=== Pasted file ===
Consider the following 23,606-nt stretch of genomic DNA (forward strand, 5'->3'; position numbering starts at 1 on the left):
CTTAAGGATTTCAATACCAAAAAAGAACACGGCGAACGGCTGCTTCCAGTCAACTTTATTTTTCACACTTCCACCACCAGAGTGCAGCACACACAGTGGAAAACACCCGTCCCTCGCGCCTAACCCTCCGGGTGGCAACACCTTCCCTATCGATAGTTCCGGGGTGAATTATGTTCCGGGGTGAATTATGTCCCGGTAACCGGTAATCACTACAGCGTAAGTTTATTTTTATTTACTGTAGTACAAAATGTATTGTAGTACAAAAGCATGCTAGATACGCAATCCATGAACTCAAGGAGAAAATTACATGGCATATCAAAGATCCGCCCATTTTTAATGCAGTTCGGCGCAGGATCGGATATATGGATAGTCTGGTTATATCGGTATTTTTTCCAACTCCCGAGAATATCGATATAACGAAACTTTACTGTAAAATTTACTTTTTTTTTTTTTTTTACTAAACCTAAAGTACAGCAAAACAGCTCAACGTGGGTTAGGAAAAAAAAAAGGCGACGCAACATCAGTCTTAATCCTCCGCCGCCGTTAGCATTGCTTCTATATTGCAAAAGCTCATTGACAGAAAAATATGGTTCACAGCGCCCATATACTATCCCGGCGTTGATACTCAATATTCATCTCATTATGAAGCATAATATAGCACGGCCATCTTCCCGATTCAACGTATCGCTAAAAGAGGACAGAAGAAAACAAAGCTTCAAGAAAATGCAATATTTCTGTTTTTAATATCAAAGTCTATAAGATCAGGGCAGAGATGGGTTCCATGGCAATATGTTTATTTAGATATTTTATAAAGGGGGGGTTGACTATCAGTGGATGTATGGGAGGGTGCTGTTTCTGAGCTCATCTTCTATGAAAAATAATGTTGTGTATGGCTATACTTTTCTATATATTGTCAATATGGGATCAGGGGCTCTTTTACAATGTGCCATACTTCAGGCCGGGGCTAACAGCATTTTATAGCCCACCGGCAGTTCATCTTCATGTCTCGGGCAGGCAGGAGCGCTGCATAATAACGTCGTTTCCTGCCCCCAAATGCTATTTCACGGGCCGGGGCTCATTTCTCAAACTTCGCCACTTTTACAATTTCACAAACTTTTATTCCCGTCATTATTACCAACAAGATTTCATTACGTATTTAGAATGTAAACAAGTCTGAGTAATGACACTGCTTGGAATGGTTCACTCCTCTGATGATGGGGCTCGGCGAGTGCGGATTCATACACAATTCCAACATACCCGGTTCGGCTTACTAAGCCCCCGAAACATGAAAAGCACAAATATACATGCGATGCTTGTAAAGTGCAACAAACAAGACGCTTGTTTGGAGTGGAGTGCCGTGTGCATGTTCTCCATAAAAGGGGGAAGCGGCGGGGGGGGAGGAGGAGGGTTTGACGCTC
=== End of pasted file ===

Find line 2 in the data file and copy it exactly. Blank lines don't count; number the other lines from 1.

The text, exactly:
CTTAAGGATTTCAATACCAAAAAAGAACACGGCGAACGGCTGCTTCCAGTCAACTTTATTTTTCACACTTCCACCACCAGAGTGCAGCACACACAGTGGAAAACACCCGTCCCTCGCGCCTAACCCTCCGGGTGGCAACACCTTCCCTATCGATAGTTCCGGGGTGAATTATGTTCCGGGGTGAATTATGTCCCGGTAACCGGTAATCACTACAGCGTAAGTTTATTTTTATTTACTGTAGTACAAAATGTATTGTAGTACAAAAGCATGCTAGATACGCAATCCATGAACTCAAGGAGAAAATTACATGGCATATCAAAGATCCGCCCATTTTTAATGCAGTTCGGCGCAGGATCGGATATATGGATAGTCTGGTTATATCGGTATTTTTTCCAACTCCCGAGAATATCGATATAACGAAACTTTACTGTAAAATTTACTTTTTTTTTTTTTTTTACTAAACCTAAAGTACAGCAAAACAGCTCAACGTGGGTTAGGAAAAAAAAAAGGCGACGCAACATCAGTCTTAATCCTCCGCCGCCGTTAGCATTGCTTCTATATTGCAAAAGCTCATTGACAGAAAAATATGGTTCACAGCGCCCATATACTATCCCGGCGTTGATACTCAATATTCATCTCATTATGAAGCATAATATAGCACGGCCATCTTCCCGATTCAACGTATCGCTAAAAGAGGACAGAAGAAAACAAAGCTTCAAGAAAATGCAATATTTCTGTTTTTAATATCAAAGTCTATAAGATCAGGGCAGAGATGGGTTCCATGGCAATATGTTTATTTAGATATTTTATAAAGGGGGGGTTGACTATCAGTGGATGTATGGGAGGGTGCTGTTTCTGAGCTCATCTTCTATGAAAAATAATGTTGTGTATGGCTATACTTTTCTATATATTGTCAATATGGGATCAGGGGCTCTTTTACAATGTGCCATACTTCAGGCCGGGGCTAACAGCATTTTATAGCCCACCGGCAGTTCATCTTCATGTCTCGGGCAGGCAGGAGCGCTGCATAATAACGTCGTTTCCTGCCCCCAAATGCTATTTCACGGGCCGGGGCTCATTTCTCAAACTTCGCCACTTTTACAATTTCACAAACTTTTATTCCCGTCATTATTACCAACAAGATTTCATTACGTATTTAGAATGTAAACAAGTCTGAGTAATGACACTGCTTGGAATGGTTCACTCCTCTGATGATGGGGCTCGGCGAGTGCGGATTCATACACAATTCCAACATACCCGGTTCGGCTTACTAAGCCCCCGAAACATGAAAAGCACAAATATACATGCGATGCTTGTAAAGTGCAACAAACAAGACGCTTGTTTGGAGTGGAGTGCCGTGTGCATGTTCTCCATAAAAGGGGGAAGCGGCGGGGGGGGAGGAGGAGGGTTTGACGCTC